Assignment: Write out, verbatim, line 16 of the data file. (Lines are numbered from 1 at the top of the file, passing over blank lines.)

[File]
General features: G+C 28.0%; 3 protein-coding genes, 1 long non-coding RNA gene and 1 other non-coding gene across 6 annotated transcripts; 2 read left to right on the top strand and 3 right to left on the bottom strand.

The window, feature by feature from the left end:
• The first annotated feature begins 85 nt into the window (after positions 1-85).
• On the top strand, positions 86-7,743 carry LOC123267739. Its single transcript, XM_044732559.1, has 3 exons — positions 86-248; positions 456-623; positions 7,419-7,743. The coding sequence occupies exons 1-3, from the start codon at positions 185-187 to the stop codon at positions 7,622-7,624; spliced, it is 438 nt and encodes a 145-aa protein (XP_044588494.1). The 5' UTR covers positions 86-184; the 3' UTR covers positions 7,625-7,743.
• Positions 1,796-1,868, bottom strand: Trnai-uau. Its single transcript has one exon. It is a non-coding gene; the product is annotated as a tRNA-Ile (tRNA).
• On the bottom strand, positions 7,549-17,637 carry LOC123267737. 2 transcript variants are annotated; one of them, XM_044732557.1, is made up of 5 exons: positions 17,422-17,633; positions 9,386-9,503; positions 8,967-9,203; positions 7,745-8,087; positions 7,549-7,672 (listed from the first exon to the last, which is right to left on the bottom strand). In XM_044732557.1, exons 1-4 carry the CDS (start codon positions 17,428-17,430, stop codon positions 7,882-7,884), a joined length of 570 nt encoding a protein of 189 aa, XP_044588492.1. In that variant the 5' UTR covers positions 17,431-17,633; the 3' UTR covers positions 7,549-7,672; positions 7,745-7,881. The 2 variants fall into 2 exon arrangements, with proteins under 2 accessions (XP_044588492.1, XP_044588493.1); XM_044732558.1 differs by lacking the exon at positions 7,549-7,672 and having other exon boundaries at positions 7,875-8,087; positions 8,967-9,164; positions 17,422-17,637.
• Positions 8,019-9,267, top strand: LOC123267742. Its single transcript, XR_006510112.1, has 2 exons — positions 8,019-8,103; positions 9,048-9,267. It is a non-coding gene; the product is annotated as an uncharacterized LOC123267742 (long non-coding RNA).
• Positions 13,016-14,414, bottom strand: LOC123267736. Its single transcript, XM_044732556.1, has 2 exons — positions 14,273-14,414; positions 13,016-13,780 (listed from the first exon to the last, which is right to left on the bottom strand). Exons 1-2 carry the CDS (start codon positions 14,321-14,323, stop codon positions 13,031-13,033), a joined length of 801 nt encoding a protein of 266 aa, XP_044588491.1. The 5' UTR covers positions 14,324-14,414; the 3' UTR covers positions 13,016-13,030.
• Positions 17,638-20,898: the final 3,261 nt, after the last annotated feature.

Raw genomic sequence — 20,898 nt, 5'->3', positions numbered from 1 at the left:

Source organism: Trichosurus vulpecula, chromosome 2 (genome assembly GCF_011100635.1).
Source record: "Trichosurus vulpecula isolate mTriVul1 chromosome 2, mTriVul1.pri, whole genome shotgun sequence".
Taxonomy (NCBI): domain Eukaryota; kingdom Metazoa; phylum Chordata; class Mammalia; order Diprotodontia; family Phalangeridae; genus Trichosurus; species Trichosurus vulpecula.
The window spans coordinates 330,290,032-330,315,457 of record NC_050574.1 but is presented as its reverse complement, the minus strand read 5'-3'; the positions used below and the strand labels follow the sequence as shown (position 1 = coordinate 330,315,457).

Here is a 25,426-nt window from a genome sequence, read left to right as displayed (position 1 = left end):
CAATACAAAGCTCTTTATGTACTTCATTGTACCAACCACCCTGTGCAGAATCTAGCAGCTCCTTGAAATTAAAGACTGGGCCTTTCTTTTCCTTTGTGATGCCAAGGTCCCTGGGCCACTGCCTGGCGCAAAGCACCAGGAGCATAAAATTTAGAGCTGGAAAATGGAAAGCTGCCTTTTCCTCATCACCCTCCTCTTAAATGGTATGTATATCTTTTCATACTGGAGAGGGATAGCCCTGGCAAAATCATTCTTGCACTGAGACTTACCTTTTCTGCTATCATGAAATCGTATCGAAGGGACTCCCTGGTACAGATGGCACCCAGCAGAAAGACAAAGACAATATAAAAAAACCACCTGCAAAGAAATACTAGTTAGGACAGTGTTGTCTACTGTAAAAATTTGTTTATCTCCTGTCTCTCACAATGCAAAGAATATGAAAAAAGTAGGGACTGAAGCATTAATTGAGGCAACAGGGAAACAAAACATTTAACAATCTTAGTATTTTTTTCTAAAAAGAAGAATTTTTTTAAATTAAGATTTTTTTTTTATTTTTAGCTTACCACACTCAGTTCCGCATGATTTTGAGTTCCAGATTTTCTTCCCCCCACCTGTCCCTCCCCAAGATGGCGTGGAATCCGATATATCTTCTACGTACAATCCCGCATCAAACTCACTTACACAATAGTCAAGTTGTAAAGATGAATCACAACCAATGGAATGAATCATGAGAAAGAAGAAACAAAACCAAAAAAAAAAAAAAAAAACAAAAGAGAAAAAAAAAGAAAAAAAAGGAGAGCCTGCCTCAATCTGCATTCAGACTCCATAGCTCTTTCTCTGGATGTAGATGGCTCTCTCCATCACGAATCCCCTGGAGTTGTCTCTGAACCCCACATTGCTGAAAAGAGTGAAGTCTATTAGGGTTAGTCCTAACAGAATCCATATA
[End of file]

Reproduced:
CAATACAAAGCTCTTTATGTACTTCATTGTACCAACCACCCTGTGCAGAATCTAGCAGCTCCTTGAAATTAAAGACTGGGCCTTTCTTTTCCTTTGTGATGCCAAGGTCCCTGGGCCACTGCCTGGCGCAAAGCACCAGGAGCATAAAATTTAGAGCTGGAAAATGGAAAGCTGCCTTTTCCTCATCACCCTCCTCTTAAATGGTATGTATATCTTTTCATACTGGAGAGGGATAGCCCTGGCAAAATCATTCTTGCACTGAGACTTACCTTTTCTGCTATCATGAAATCGTATCGAAGGGACTCCCTGGTACAGATGGCACCCAGCAGAAAGACAAAGACAATATAAAAAAACCACCTGCAAAGAAATACTAGTTAGGACAGTGTTGTCTACTGTAAAAATTTGTTTATCTCCTGTCTCTCACAATGCAAAGAATATGAAAAAAGTAGGGACTGAAGCATTAATTGAGGCAACAGGGAAACAAAACATTTAACAATCTTAGTATTTTTTTCTAAAAAGAAGAATTTTTTTAAATTAAGATTTTTTTTTTATTTTTAGCTTACCACACTCAGTTCCGCATGATTTTGAGTTCCAGATTTTCTTCCCCCCACCTGTCCCTCCCCAAGATGGCGTGGAATCCGATATATCTTCTACGTACAATCCCGCATCAAACTCACTTACACAATAGTCAAGTTGTAAAGATGAATCACAACCAATGGAATGAATCATGAGAAAGAAGAAACAAAACCAAAAAAAAAAAAAAAAAACAAAAGAGAAAAAAAAAGAAAAAAAAGGAGAGCCTGCCTCAATCTGCATTCAGACTCCATAGCTCTTTCTCTGGATGTAGATGGCTCTCTCCATCACGAATCCCCTGGAGTTGTCTCTGAACCCCACATTGCTGAAAAGAGTGAAGTCTATTAGGGTTAGTCCTAACAGAATCCATATA